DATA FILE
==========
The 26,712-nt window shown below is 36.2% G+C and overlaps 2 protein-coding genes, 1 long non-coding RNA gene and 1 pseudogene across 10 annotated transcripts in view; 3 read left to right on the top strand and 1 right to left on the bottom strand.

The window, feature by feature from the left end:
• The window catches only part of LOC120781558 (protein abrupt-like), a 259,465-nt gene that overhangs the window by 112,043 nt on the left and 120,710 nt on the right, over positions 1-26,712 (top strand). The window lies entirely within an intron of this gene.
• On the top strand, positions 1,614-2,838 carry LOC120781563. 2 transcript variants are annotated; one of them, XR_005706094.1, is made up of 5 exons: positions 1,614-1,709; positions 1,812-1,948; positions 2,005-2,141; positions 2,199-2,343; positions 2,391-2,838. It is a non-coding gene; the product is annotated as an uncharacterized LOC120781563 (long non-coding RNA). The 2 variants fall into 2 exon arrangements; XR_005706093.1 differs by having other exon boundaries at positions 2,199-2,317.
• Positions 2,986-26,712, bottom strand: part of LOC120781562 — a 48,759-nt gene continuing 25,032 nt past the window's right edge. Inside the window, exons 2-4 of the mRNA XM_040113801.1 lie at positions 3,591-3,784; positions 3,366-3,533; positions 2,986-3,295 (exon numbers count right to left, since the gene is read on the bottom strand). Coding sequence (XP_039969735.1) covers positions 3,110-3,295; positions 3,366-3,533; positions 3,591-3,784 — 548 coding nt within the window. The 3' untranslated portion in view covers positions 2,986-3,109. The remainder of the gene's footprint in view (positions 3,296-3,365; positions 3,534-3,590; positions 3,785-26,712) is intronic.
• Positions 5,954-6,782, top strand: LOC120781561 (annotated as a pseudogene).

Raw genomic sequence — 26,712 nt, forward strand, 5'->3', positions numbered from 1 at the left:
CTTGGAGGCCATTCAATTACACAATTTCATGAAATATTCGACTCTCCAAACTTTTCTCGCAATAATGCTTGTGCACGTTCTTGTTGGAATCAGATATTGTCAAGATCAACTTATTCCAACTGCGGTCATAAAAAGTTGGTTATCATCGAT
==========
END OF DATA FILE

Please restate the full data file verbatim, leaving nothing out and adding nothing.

The 26,712-nt window shown below is 36.2% G+C and overlaps 2 protein-coding genes, 1 long non-coding RNA gene and 1 pseudogene across 10 annotated transcripts in view; 3 read left to right on the top strand and 1 right to left on the bottom strand.

The window, feature by feature from the left end:
• The window catches only part of LOC120781558 (protein abrupt-like), a 259,465-nt gene that overhangs the window by 112,043 nt on the left and 120,710 nt on the right, over positions 1-26,712 (top strand). The window lies entirely within an intron of this gene.
• On the top strand, positions 1,614-2,838 carry LOC120781563. 2 transcript variants are annotated; one of them, XR_005706094.1, is made up of 5 exons: positions 1,614-1,709; positions 1,812-1,948; positions 2,005-2,141; positions 2,199-2,343; positions 2,391-2,838. It is a non-coding gene; the product is annotated as an uncharacterized LOC120781563 (long non-coding RNA). The 2 variants fall into 2 exon arrangements; XR_005706093.1 differs by having other exon boundaries at positions 2,199-2,317.
• Positions 2,986-26,712, bottom strand: part of LOC120781562 — a 48,759-nt gene continuing 25,032 nt past the window's right edge. Inside the window, exons 2-4 of the mRNA XM_040113801.1 lie at positions 3,591-3,784; positions 3,366-3,533; positions 2,986-3,295 (exon numbers count right to left, since the gene is read on the bottom strand). Coding sequence (XP_039969735.1) covers positions 3,110-3,295; positions 3,366-3,533; positions 3,591-3,784 — 548 coding nt within the window. The 3' untranslated portion in view covers positions 2,986-3,109. The remainder of the gene's footprint in view (positions 3,296-3,365; positions 3,534-3,590; positions 3,785-26,712) is intronic.
• Positions 5,954-6,782, top strand: LOC120781561 (annotated as a pseudogene).

Raw genomic sequence — 26,712 nt, forward strand, 5'->3', positions numbered from 1 at the left:
CTTGGAGGCCATTCAATTACACAATTTCATGAAATATTCGACTCTCCAAACTTTTCTCGCAATAATGCTTGTGCACGTTCTTGTTGGAATCAGATATTGTCAAGATCAACTTATTCCAACTGCGGTCATAAAAAGTTGGTTATCATCGAT